The number of women arrested for being drunk and disorderly has shot up 12 fold in the West Midlands, according to a new survey of police forces.
West Midlands Police saw the number of arrests increase from 59 five years ago to 731 last year, according to the report.
Nationally figures obtained by Channel 4 News Online showed there were 5,891 females detained for the offence last year compared with 3,847 in 2003/04.
The Channel 4 website asked all 52 police forces in the UK for details of the number of women who had been arrested for drunk and disorderly offences, or comparable crimes in Scotland and Northern Ireland.
Of those, 21 forces reported a like-for-like increase over the five year period, giving an overall 53 per cent rise, while 15 forces saw a decline in numbers or remained static.
The figures for 2007/08 only covered 11 months of the year, so the full picture is likely to show even higher increases.
One chief constable told the website he wanted a complete ban on discounted drinks, happy hours and alcohol advertising.
Chief Constable Mike Craik of Northumbria police, where arrests of drunken women rose from 1,414 to 2,101, said: "The reality is that clearly more still needs to be done, particularly about underage drinking and the associated youth disorder.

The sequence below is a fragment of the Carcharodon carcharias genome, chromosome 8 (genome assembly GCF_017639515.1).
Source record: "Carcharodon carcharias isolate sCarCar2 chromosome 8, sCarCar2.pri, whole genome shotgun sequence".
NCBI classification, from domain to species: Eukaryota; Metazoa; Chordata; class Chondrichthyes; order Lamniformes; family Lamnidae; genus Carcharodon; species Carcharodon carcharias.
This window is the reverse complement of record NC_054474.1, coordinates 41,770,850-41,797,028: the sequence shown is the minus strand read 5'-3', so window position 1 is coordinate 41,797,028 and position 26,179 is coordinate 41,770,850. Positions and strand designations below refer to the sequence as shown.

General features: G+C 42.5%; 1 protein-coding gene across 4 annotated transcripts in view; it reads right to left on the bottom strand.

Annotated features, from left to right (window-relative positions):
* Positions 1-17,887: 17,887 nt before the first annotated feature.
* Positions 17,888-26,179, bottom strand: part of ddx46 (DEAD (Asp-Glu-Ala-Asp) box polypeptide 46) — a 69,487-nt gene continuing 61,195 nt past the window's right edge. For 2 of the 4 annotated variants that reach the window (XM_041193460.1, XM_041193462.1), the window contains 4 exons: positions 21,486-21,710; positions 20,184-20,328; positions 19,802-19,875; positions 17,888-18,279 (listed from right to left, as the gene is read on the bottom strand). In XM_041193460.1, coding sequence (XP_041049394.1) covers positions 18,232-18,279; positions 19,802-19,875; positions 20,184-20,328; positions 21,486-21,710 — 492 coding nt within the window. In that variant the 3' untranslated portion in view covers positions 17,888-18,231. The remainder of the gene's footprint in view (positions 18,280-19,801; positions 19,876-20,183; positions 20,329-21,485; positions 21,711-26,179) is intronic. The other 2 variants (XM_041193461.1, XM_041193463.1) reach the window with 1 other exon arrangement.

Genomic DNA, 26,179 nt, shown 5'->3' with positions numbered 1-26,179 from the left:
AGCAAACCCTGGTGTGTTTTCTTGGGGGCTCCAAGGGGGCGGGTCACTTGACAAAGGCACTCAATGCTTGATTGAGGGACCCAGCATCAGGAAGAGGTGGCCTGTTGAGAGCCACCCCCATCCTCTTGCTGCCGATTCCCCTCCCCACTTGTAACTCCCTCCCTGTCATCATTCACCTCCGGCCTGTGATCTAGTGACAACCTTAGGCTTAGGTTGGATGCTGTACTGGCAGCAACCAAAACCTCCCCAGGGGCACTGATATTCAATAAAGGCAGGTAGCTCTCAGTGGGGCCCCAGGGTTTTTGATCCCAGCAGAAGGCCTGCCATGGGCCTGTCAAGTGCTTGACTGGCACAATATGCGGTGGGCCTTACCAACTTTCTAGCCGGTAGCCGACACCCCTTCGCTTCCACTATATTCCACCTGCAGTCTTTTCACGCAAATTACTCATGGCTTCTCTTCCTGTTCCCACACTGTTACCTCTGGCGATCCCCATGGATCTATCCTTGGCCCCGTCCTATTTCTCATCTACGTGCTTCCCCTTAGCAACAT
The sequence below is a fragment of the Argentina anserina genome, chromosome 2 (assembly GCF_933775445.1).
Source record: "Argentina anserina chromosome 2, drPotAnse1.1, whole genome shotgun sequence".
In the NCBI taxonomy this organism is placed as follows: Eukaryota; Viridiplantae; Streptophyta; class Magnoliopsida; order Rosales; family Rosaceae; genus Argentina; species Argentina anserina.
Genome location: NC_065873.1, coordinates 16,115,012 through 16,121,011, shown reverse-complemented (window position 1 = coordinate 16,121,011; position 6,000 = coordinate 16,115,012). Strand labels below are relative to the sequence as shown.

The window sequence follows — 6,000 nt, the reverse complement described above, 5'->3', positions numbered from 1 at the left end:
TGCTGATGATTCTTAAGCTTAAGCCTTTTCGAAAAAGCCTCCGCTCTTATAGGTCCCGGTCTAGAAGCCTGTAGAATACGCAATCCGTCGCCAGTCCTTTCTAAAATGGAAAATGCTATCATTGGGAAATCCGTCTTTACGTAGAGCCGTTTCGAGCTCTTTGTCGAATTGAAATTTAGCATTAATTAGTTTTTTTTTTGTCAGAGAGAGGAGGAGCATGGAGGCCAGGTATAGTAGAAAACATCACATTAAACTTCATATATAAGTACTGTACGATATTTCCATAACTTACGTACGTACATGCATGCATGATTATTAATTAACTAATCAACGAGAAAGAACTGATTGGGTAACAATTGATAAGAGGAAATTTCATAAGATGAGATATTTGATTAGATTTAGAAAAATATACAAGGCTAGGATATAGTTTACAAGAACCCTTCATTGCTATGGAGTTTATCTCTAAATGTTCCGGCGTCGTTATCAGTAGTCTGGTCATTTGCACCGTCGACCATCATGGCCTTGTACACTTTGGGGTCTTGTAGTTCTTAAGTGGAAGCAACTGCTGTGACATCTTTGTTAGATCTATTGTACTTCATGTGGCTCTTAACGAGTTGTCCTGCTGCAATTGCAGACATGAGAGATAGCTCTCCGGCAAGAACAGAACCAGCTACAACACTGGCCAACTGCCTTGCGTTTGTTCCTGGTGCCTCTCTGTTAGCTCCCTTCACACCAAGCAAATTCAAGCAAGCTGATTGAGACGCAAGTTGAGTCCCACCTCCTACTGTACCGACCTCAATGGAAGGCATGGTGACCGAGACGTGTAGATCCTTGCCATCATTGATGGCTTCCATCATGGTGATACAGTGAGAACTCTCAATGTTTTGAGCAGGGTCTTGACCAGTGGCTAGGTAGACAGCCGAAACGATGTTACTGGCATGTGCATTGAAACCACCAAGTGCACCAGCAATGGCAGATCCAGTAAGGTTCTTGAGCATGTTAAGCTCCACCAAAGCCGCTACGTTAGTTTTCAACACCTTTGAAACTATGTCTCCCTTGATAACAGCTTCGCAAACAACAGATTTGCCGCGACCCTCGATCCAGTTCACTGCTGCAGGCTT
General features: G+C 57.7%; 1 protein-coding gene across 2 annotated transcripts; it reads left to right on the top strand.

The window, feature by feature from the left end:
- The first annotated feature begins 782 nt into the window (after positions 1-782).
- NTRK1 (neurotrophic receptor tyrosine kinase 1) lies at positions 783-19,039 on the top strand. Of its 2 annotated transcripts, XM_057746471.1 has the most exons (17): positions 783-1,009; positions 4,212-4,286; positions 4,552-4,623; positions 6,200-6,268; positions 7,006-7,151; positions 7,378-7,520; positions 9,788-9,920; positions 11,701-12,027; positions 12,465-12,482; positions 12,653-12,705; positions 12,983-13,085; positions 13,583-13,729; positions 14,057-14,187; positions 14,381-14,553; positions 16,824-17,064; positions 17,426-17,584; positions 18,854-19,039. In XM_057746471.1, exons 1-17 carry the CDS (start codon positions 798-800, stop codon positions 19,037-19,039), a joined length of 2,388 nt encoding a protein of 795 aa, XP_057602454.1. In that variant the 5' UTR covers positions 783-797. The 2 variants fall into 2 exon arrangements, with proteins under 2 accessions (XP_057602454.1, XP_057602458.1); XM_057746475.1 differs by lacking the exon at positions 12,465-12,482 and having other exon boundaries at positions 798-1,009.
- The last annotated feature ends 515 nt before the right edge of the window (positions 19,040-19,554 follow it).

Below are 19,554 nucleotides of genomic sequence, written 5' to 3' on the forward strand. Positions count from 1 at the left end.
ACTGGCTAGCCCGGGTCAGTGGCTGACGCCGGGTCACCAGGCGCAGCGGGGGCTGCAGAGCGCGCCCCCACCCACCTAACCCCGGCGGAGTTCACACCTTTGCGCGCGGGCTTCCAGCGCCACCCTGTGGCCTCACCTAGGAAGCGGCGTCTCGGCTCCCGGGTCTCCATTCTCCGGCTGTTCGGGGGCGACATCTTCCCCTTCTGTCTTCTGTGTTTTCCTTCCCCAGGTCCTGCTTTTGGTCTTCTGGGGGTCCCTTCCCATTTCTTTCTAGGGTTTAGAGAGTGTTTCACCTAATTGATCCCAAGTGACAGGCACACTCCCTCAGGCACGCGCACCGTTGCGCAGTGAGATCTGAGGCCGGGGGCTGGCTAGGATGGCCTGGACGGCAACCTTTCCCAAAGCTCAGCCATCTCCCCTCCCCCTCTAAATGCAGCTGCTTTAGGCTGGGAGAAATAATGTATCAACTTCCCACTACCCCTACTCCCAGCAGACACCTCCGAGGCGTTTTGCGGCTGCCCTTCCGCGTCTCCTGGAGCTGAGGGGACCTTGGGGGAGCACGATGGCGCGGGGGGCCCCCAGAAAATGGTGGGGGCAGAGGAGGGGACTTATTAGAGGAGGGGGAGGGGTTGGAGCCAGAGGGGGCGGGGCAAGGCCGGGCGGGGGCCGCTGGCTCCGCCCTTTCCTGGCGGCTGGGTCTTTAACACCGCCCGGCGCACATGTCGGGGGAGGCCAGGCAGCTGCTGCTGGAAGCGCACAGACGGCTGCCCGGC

"That may well include rigorous action on the price of alcohol, a ban on advertising, increased education and advertising around the harm it can do, external regulation or even taking a uniquely harmful substance out of the normal retail chain.
"There should also be an end to discounted drinks, such as two-for-one deals, happy hours and supermarkets selling alcohol at below cost prices.
"There should be a ban on the sale of alcopops and no advertising of alcohol."
Chief executive of Alcohol Concern, Don Shenker, said: "There’s no doubt that the number of women binge-drinking has gone up - they are following the example of young men.
"Pubs and bars are now targeting women with special offers and cheap drinks to encourage them to drink more. It should be stopped.
"The recent tax increases in the Budget have also not been passed on - the drinks are still being offered too cheaply.
"The trouble is that women’s bodies cannot handle these large amounts of alcohol."
Some of the other largest increases in drunk and disorderly arrests were seen in Leicestershire (from 14 in 2003/04 to 77 last year), Cheshire (from 85 to 200), West Yorkshire (from 528 to 981), Dyfed-Powys (from 65 to 120), Essex (from 112 to 204), Durham (from 190 to 299), North Yorkshire (from 135 to 209) and Northumbria (from 1,414 to 2,101).
In all, 38 out of 52 forces replied. Of those, 21 showed an increase, 15 were static or had seen a fall and two provided data which could not be compared with other figures.
In England, 17 forces reported an increase and nine forces a fall.